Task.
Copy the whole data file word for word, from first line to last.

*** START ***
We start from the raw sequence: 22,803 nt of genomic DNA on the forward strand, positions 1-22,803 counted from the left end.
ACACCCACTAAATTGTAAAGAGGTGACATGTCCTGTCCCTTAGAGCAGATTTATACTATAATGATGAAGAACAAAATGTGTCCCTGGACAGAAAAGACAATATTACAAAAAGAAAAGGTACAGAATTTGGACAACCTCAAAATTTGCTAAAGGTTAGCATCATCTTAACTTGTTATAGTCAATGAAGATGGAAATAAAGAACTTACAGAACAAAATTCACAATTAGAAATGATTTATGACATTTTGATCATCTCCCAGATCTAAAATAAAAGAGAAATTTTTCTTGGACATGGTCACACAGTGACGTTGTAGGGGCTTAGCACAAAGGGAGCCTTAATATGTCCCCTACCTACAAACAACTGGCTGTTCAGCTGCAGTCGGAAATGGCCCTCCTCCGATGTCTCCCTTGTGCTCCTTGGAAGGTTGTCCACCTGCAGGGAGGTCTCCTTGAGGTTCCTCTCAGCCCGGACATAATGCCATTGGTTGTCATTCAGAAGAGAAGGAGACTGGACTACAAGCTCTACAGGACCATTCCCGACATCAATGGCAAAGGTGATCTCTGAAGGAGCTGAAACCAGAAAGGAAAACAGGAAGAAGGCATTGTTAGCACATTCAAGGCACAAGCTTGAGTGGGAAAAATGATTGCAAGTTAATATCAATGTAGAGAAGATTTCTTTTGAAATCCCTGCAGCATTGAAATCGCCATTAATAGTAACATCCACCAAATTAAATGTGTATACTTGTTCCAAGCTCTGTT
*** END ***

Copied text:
We start from the raw sequence: 22,803 nt of genomic DNA on the forward strand, positions 1-22,803 counted from the left end.
ACACCCACTAAATTGTAAAGAGGTGACATGTCCTGTCCCTTAGAGCAGATTTATACTATAATGATGAAGAACAAAATGTGTCCCTGGACAGAAAAGACAATATTACAAAAAGAAAAGGTACAGAATTTGGACAACCTCAAAATTTGCTAAAGGTTAGCATCATCTTAACTTGTTATAGTCAATGAAGATGGAAATAAAGAACTTACAGAACAAAATTCACAATTAGAAATGATTTATGACATTTTGATCATCTCCCAGATCTAAAATAAAAGAGAAATTTTTCTTGGACATGGTCACACAGTGACGTTGTAGGGGCTTAGCACAAAGGGAGCCTTAATATGTCCCCTACCTACAAACAACTGGCTGTTCAGCTGCAGTCGGAAATGGCCCTCCTCCGATGTCTCCCTTGTGCTCCTTGGAAGGTTGTCCACCTGCAGGGAGGTCTCCTTGAGGTTCCTCTCAGCCCGGACATAATGCCATTGGTTGTCATTCAGAAGAGAAGGAGACTGGACTACAAGCTCTACAGGACCATTCCCGACATCAATGGCAAAGGTGATCTCTGAAGGAGCTGAAACCAGAAAGGAAAACAGGAAGAAGGCATTGTTAGCACATTCAAGGCACAAGCTTGAGTGGGAAAAATGATTGCAAGTTAATATCAATGTAGAGAAGATTTCTTTTGAAATCCCTGCAGCATTGAAATCGCCATTAATAGTAACATCCACCAAATTAAATGTGTATACTTGTTCCAAGCTCTGTT